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Carbon Fiber Driveshaft - Getting Shafted

Installing A Carbon Fiber Driveshaft In Your C5

Rob Wallace III Oct 1, 2004
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Carbon fiber is one of the neatest composite materials ever created. Components that are woven from it are incredibly strong, extremely lightweight, and pretty to look at-which helps to explain why carbon fiber is not only used regularly by racers but is also a very popular dress-up for many street cars.

LG Motorsports in Wylie, Texas, now offers carbon fiber driveshafts for C5 Corvettes, which provide much more function than just dcor. The C5 driveshaft-also known by GM as the propeller shaft-spends its entire service life hidden inside the torque tube (in the driveline tunnel where nobody will ever see it). But it works hard and often takes a lot of abuse. Carbon fiber driveshafts have been used in most forms of professional racing for years and with good reason. A carbon fiber shaft will maximize both the performance and longevity of the entire drivetrain.

Carbon fiber driveshafts have a lower rotational mass (weigh less) than aluminum or steel shafts, which allows more of the engine's power to be applied to the ground. Since all C5s came equipped from the factory with lightweight aluminum propeller shafts, however, the couple of pounds saved by carbon fiber is the least of carbon fiber's advantages on a C5.

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All driveshafts are inherently subject to a great deal of twisting force as they transfer an engine's torque to the rear tires. "Torsional spring rate" is a measurement of the amount of resistance to this twisting force, and carbon fiber driveshafts have a torsional spring rate a little lower than aluminum and about half that of steel. This means that carbon fiber reduces the amount of driveline shock and the amount of stress on other drivetrain components. This also gives carbon fiber a near-perfect "elastic memory." Whereas the continual twisting applied by engine torque eventually causes metal driveshafts to become permanently twisted like licorice sticks, putting the shaft ends out of phase by several degrees and causing excessive vibration, carbon fiber cannot fail by becoming permanently twisted.

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In addition to the twisting force of torque, driveshafts are also subject to bending stress-called "whipping" or "deflecting"-that is caused by very high-speed rotations. As engine rpm increases, the force applied to any driveshaft as it spins faster and faster causes the shaft to bend outward in the center like a jump rope. C5 aluminum propeller shafts have a rubber donut around the center, acting as a bumper, to minimize this whipping. But severe usage can cause the driveshaft to become permanently deformed, creating excessive driveline vibration and stress on other components. The "critical speed" of carbon fiber shafts, the speed at which the driveshaft begins to deflect, is much higher than steel or aluminum shafts of the same size, and the composite nature of carbon fiber gives it very unique vibration dampening characteristics. Its exceptional harmonic dampening coupled with high lateral stiffness and low density allow carbon fiber driveshafts to virtually eliminate vibration problems from shaft whip. This helps improve power output by cutting power losses due to drivetrain vibration, as well as providing a smoother ride-especially at higher engine rpm.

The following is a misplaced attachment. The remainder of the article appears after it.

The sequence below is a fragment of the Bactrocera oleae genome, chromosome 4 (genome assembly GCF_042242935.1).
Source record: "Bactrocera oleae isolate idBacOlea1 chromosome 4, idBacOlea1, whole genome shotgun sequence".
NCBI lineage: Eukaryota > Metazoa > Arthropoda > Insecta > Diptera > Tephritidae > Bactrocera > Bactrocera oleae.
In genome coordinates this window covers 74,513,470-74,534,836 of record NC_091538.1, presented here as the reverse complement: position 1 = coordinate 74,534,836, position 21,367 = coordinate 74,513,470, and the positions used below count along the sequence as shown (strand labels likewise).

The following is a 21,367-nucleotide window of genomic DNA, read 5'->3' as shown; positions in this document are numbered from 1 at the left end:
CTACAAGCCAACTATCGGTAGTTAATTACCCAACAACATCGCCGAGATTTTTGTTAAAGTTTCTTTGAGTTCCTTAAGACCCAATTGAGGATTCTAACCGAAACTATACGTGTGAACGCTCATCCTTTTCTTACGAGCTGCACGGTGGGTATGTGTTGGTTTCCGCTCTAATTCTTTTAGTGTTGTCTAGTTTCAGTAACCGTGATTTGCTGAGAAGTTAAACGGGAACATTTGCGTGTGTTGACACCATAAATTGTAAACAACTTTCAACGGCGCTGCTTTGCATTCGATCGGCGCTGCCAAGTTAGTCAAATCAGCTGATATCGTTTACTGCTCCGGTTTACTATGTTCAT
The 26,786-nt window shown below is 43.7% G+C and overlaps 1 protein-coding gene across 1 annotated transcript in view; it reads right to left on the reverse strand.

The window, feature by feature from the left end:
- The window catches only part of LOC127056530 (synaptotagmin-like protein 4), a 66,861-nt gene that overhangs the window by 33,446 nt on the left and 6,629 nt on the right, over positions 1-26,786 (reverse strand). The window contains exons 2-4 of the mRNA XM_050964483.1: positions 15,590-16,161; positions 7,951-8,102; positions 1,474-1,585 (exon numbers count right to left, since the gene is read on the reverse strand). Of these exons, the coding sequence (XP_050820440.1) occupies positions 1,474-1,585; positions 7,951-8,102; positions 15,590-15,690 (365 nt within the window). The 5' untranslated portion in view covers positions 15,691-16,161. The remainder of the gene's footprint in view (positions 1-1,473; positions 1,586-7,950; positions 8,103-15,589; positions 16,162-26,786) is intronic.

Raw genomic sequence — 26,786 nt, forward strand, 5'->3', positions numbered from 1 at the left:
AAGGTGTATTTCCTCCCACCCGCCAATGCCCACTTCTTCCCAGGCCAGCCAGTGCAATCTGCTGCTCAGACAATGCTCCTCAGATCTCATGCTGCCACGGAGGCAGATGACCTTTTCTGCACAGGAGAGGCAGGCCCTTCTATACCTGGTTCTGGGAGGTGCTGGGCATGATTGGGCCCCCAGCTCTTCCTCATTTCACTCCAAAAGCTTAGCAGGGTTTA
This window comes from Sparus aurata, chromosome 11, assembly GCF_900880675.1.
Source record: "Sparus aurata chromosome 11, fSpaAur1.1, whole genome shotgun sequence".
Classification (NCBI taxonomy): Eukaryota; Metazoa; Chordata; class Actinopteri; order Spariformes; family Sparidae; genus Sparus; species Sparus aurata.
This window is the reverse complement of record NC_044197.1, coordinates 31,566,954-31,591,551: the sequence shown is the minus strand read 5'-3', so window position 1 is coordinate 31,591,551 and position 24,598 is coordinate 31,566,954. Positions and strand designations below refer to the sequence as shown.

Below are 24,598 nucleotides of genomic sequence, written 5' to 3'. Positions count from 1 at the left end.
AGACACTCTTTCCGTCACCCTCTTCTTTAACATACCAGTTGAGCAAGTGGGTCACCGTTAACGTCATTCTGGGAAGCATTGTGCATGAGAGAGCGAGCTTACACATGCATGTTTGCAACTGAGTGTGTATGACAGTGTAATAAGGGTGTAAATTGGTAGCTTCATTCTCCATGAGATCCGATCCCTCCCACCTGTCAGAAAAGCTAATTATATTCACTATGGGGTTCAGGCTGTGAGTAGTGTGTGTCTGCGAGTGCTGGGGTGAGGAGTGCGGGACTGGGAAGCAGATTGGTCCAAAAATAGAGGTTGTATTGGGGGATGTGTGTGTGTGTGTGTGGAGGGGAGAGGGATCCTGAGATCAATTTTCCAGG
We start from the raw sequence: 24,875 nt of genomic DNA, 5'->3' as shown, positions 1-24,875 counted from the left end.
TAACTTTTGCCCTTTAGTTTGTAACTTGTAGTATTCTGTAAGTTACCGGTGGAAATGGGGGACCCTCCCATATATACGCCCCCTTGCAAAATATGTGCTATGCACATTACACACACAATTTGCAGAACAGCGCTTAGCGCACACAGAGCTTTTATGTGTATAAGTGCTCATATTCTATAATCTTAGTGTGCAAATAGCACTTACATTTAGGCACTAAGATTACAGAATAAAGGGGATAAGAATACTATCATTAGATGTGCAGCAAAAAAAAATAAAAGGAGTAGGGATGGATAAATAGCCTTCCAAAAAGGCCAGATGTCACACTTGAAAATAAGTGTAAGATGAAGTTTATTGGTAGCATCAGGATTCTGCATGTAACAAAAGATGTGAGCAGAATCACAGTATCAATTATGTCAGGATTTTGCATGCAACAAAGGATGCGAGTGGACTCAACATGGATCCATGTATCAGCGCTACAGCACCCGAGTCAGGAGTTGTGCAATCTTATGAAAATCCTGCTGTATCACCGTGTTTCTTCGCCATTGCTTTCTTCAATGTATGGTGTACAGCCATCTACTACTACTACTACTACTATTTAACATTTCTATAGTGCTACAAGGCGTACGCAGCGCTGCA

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Any C5, from a competitive racer to the everyday driver, could benefit from a carbon fiber shaft, if only for its ability to reduce vibration. But the high cost of carbon fiber is much easier to justify in applications that are used hard or have substantially more power than stock. As it is necessary to remove the entire rear end of the C5 to replace the driveshaft, this is not a job to attempt in the driveway by yourself. (Editor's note: This holds true for 99.99 percent of us. If you're "FRC Tom" Feuerherm and your supercharged Z06 experiences a major drivetrain failure 800 miles from home, you tear the car apart and replace the ruined pieces using hand tools, a borrowed floor jack, and jackstands-and do it solo in the parking lot at the National Corvette Museum! See our C5/C6 Birthday Bash coverage on pages 95-98.) It requires access to a fully equipped shop with a lift and several specialized tools, some mechanical savvy, and a buddy or two to help with heavy lifting. A factory service manual is also a must if you want to attempt this task yourself. We visited LG Motorsports recently and followed along as Mike Merrill installed a carbon driveshaft on an '01 Z06.


LG Motorsports



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